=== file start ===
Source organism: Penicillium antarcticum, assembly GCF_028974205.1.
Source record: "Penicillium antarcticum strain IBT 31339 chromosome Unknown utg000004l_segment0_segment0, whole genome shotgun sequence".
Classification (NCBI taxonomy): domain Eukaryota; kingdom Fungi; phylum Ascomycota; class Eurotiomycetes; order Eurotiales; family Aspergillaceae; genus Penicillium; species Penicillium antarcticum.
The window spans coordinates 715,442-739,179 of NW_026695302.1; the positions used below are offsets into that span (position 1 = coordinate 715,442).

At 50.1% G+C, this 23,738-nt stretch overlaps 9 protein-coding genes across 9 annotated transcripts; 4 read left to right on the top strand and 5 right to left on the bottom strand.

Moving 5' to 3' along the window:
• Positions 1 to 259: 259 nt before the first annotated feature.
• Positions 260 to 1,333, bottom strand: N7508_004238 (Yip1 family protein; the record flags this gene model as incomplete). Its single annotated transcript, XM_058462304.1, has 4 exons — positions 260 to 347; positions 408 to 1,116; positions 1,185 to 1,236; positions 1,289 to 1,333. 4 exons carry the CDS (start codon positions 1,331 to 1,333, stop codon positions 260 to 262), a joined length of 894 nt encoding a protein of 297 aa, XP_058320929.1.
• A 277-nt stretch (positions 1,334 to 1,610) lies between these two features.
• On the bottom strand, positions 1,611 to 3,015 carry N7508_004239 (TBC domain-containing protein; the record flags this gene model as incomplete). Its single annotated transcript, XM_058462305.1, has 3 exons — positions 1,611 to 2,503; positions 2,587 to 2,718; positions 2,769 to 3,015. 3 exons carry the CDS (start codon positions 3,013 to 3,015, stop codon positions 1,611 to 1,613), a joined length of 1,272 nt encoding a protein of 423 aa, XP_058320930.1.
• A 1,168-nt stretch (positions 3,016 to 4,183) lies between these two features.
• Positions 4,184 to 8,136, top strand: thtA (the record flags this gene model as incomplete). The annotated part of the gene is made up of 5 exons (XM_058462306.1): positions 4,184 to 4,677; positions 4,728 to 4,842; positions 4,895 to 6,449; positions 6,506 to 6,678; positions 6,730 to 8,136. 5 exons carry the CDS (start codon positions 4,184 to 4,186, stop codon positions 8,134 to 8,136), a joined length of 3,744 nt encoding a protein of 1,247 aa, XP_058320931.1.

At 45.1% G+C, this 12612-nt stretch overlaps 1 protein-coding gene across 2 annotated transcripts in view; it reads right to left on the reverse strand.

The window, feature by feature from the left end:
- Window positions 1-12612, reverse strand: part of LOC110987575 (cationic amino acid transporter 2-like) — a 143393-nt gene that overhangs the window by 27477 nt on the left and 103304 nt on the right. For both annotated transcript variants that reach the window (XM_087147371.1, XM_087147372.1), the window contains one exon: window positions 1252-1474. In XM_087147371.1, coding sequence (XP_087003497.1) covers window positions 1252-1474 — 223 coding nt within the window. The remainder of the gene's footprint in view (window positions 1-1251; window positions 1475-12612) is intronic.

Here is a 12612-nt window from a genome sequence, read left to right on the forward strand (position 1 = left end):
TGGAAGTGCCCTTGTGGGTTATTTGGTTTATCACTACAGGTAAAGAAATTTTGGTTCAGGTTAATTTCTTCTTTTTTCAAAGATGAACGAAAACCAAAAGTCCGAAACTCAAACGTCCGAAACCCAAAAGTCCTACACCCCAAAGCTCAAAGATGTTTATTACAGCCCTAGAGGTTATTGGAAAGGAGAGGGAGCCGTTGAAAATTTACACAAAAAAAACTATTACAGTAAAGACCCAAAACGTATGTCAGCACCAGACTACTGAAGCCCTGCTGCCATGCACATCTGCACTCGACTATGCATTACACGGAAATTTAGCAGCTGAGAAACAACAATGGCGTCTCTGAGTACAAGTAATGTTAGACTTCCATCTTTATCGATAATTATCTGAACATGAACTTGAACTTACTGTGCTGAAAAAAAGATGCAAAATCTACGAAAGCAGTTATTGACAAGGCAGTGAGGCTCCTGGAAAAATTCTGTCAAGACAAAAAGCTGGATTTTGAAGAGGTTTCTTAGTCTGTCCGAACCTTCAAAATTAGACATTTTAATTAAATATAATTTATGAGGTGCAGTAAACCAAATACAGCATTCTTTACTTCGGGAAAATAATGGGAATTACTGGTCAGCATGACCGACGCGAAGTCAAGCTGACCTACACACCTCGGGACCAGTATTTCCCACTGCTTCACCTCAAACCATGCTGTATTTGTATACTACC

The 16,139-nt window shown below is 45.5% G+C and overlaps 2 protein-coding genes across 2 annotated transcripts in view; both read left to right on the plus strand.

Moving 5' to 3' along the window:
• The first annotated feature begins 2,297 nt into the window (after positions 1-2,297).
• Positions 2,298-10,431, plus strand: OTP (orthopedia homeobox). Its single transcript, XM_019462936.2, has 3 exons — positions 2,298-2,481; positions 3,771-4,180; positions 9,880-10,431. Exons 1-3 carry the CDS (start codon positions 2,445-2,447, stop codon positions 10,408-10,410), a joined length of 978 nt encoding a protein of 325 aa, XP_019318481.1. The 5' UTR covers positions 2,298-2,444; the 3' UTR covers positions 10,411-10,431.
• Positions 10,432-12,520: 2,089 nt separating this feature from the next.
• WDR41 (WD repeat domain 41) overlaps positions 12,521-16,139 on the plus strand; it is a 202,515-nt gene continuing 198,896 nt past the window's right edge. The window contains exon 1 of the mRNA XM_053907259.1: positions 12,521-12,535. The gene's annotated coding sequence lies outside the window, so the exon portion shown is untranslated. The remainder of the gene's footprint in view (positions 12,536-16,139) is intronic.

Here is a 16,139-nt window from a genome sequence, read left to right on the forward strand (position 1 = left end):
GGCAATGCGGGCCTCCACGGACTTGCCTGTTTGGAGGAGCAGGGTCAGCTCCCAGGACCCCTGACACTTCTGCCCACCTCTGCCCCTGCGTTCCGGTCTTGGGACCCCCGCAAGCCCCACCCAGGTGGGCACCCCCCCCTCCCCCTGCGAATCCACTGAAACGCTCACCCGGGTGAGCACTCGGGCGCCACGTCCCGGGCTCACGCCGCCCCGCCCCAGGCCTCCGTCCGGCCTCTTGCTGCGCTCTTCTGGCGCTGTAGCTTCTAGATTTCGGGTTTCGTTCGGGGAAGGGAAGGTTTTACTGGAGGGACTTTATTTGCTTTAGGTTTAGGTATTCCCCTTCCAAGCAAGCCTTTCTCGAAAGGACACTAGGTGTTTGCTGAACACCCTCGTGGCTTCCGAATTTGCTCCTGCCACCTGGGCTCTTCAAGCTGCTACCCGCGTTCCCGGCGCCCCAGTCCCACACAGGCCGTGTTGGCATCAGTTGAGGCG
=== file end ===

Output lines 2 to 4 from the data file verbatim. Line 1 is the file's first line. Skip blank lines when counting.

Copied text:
Source record: "Penicillium antarcticum strain IBT 31339 chromosome Unknown utg000004l_segment0_segment0, whole genome shotgun sequence".
Classification (NCBI taxonomy): domain Eukaryota; kingdom Fungi; phylum Ascomycota; class Eurotiomycetes; order Eurotiales; family Aspergillaceae; genus Penicillium; species Penicillium antarcticum.
The window spans coordinates 715,442-739,179 of NW_026695302.1; the positions used below are offsets into that span (position 1 = coordinate 715,442).